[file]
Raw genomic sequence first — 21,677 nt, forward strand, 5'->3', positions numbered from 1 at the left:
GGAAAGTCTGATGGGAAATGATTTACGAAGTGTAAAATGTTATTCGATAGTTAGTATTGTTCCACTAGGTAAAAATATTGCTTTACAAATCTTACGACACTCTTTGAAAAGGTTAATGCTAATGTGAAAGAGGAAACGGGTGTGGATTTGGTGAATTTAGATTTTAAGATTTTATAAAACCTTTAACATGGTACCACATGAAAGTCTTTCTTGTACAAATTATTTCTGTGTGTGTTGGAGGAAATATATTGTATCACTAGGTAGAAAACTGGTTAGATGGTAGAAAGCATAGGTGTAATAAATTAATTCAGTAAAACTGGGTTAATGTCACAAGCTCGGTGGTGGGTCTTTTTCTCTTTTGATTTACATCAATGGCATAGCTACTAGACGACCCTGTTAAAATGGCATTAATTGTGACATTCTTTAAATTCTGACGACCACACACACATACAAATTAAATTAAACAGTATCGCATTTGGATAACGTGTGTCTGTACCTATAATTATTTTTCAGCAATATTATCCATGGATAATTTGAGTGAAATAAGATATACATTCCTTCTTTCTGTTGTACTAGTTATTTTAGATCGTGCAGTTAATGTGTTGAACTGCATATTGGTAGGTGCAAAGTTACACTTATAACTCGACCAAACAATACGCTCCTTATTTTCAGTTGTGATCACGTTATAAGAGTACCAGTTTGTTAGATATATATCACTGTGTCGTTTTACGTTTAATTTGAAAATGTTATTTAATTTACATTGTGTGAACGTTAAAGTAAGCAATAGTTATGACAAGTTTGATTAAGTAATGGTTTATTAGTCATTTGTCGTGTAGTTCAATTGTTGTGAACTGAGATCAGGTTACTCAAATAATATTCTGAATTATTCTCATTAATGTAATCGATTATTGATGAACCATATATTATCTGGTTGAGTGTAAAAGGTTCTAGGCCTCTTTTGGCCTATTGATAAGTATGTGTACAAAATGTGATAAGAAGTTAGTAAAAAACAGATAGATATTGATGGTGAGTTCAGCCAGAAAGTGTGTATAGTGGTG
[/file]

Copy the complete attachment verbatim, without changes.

Raw genomic sequence first — 21,677 nt, forward strand, 5'->3', positions numbered from 1 at the left:
GGAAAGTCTGATGGGAAATGATTTACGAAGTGTAAAATGTTATTCGATAGTTAGTATTGTTCCACTAGGTAAAAATATTGCTTTACAAATCTTACGACACTCTTTGAAAAGGTTAATGCTAATGTGAAAGAGGAAACGGGTGTGGATTTGGTGAATTTAGATTTTAAGATTTTATAAAACCTTTAACATGGTACCACATGAAAGTCTTTCTTGTACAAATTATTTCTGTGTGTGTTGGAGGAAATATATTGTATCACTAGGTAGAAAACTGGTTAGATGGTAGAAAGCATAGGTGTAATAAATTAATTCAGTAAAACTGGGTTAATGTCACAAGCTCGGTGGTGGGTCTTTTTCTCTTTTGATTTACATCAATGGCATAGCTACTAGACGACCCTGTTAAAATGGCATTAATTGTGACATTCTTTAAATTCTGACGACCACACACACATACAAATTAAATTAAACAGTATCGCATTTGGATAACGTGTGTCTGTACCTATAATTATTTTTCAGCAATATTATCCATGGATAATTTGAGTGAAATAAGATATACATTCCTTCTTTCTGTTGTACTAGTTATTTTAGATCGTGCAGTTAATGTGTTGAACTGCATATTGGTAGGTGCAAAGTTACACTTATAACTCGACCAAACAATACGCTCCTTATTTTCAGTTGTGATCACGTTATAAGAGTACCAGTTTGTTAGATATATATCACTGTGTCGTTTTACGTTTAATTTGAAAATGTTATTTAATTTACATTGTGTGAACGTTAAAGTAAGCAATAGTTATGACAAGTTTGATTAAGTAATGGTTTATTAGTCATTTGTCGTGTAGTTCAATTGTTGTGAACTGAGATCAGGTTACTCAAATAATATTCTGAATTATTCTCATTAATGTAATCGATTATTGATGAACCATATATTATCTGGTTGAGTGTAAAAGGTTCTAGGCCTCTTTTGGCCTATTGATAAGTATGTGTACAAAATGTGATAAGAAGTTAGTAAAAAACAGATAGATATTGATGGTGAGTTCAGCCAGAAAGTGTGTATAGTGGTG